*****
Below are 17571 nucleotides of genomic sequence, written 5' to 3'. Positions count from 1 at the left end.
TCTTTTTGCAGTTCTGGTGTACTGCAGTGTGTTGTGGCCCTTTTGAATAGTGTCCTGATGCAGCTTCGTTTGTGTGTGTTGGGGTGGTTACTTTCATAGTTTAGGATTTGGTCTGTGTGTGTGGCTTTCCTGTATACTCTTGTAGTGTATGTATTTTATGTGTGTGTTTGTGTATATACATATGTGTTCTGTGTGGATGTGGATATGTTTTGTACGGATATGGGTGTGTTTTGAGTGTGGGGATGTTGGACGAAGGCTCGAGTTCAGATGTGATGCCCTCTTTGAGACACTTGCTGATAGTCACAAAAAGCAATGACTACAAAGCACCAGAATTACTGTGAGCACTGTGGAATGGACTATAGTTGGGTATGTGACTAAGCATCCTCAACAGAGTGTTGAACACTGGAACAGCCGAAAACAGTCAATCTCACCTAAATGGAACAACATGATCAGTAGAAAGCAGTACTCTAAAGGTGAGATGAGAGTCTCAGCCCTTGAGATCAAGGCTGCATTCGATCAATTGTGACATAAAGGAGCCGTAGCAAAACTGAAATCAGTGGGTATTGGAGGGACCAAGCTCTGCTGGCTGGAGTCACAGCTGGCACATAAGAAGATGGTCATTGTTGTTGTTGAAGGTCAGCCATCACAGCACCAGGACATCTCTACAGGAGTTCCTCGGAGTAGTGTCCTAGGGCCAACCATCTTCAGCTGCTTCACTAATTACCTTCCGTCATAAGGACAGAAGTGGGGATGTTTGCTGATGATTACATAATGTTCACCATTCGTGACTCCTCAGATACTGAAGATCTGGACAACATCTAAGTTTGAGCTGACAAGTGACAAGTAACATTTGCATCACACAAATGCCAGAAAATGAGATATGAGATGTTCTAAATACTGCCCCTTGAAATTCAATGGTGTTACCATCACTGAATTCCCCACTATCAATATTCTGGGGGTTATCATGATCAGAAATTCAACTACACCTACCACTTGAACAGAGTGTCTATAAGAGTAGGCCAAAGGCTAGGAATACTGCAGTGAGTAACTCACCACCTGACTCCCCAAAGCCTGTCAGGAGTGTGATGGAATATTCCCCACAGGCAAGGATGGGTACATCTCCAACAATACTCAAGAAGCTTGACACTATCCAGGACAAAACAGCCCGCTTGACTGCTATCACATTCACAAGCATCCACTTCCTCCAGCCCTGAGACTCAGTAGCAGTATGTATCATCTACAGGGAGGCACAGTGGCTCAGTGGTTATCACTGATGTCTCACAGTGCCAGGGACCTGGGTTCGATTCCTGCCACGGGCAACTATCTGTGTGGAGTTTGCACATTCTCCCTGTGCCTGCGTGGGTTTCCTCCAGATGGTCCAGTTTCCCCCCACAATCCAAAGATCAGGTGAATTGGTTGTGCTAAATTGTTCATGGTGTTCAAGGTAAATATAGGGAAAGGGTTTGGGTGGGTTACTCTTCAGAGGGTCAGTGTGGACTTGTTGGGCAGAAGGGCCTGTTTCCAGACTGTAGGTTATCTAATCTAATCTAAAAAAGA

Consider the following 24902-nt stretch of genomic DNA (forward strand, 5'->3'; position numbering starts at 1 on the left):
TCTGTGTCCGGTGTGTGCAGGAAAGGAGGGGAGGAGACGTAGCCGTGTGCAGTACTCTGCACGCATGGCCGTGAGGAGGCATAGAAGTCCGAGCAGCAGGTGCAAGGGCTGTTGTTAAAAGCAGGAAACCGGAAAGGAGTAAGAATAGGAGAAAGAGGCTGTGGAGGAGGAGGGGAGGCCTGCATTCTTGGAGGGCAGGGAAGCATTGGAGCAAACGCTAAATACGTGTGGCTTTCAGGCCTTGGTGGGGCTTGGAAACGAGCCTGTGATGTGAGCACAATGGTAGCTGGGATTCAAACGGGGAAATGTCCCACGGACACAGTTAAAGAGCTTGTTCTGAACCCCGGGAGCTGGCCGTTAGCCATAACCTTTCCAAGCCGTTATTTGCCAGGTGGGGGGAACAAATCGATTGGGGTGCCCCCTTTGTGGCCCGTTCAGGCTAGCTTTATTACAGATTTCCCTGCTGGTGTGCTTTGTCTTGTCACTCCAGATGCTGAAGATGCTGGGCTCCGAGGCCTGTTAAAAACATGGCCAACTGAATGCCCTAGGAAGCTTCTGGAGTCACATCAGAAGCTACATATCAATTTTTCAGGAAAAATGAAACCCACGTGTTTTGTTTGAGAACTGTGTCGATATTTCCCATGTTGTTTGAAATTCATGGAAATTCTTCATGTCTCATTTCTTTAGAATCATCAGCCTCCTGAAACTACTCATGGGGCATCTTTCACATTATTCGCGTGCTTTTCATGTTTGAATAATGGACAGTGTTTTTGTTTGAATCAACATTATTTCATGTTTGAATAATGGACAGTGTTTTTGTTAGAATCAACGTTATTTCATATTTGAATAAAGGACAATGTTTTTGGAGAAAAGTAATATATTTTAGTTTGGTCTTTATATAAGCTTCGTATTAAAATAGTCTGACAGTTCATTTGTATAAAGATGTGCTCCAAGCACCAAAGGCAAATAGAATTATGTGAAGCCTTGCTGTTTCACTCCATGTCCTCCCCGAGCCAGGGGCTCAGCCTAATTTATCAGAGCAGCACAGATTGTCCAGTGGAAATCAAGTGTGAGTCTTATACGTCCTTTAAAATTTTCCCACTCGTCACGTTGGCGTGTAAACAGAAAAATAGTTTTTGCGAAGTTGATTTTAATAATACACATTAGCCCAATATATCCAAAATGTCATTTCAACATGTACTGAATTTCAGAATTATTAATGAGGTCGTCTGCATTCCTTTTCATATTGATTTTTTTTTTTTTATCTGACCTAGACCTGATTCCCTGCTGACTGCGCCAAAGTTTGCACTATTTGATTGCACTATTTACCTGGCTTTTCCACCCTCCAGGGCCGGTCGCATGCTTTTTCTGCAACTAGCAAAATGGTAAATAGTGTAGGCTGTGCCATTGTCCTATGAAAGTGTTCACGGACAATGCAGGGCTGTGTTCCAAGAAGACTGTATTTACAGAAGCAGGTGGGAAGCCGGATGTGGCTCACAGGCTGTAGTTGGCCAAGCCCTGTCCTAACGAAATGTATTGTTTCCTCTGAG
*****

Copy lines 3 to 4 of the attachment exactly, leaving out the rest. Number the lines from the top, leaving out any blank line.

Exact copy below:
Consider the following 24902-nt stretch of genomic DNA (forward strand, 5'->3'; position numbering starts at 1 on the left):
TCTGTGTCCGGTGTGTGCAGGAAAGGAGGGGAGGAGACGTAGCCGTGTGCAGTACTCTGCACGCATGGCCGTGAGGAGGCATAGAAGTCCGAGCAGCAGGTGCAAGGGCTGTTGTTAAAAGCAGGAAACCGGAAAGGAGTAAGAATAGGAGAAAGAGGCTGTGGAGGAGGAGGGGAGGCCTGCATTCTTGGAGGGCAGGGAAGCATTGGAGCAAACGCTAAATACGTGTGGCTTTCAGGCCTTGGTGGGGCTTGGAAACGAGCCTGTGATGTGAGCACAATGGTAGCTGGGATTCAAACGGGGAAATGTCCCACGGACACAGTTAAAGAGCTTGTTCTGAACCCCGGGAGCTGGCCGTTAGCCATAACCTTTCCAAGCCGTTATTTGCCAGGTGGGGGGAACAAATCGATTGGGGTGCCCCCTTTGTGGCCCGTTCAGGCTAGCTTTATTACAGATTTCCCTGCTGGTGTGCTTTGTCTTGTCACTCCAGATGCTGAAGATGCTGGGCTCCGAGGCCTGTTAAAAACATGGCCAACTGAATGCCCTAGGAAGCTTCTGGAGTCACATCAGAAGCTACATATCAATTTTTCAGGAAAAATGAAACCCACGTGTTTTGTTTGAGAACTGTGTCGATATTTCCCATGTTGTTTGAAATTCATGGAAATTCTTCATGTCTCATTTCTTTAGAATCATCAGCCTCCTGAAACTACTCATGGGGCATCTTTCACATTATTCGCGTGCTTTTCATGTTTGAATAATGGACAGTGTTTTTGTTTGAATCAACATTATTTCATGTTTGAATAATGGACAGTGTTTTTGTTAGAATCAACGTTATTTCATATTTGAATAAAGGACAATGTTTTTGGAGAAAAGTAATATATTTTAGTTTGGTCTTTATATAAGCTTCGTATTAAAATAGTCTGACAGTTCATTTGTATAAAGATGTGCTCCAAGCACCAAAGGCAAATAGAATTATGTGAAGCCTTGCTGTTTCACTCCATGTCCTCCCCGAGCCAGGGGCTCAGCCTAATTTATCAGAGCAGCACAGATTGTCCAGTGGAAATCAAGTGTGAGTCTTATACGTCCTTTAAAATTTTCCCACTCGTCACGTTGGCGTGTAAACAGAAAAATAGTTTTTGCGAAGTTGATTTTAATAATACACATTAGCCCAATATATCCAAAATGTCATTTCAACATGTACTGAATTTCAGAATTATTAATGAGGTCGTCTGCATTCCTTTTCATATTGATTTTTTTTTTTTTATCTGACCTAGACCTGATTCCCTGCTGACTGCGCCAAAGTTTGCACTATTTGATTGCACTATTTACCTGGCTTTTCCACCCTCCAGGGCCGGTCGCATGCTTTTTCTGCAACTAGCAAAATGGTAAATAGTGTAGGCTGTGCCATTGTCCTATGAAAGTGTTCACGGACAATGCAGGGCTGTGTTCCAAGAAGACTGTATTTACAGAAGCAGGTGGGAAGCCGGATGTGGCTCACAGGCTGTAGTTGGCCAAGCCCTGTCCTAACGAAATGTATTGTTTCCTCTGAG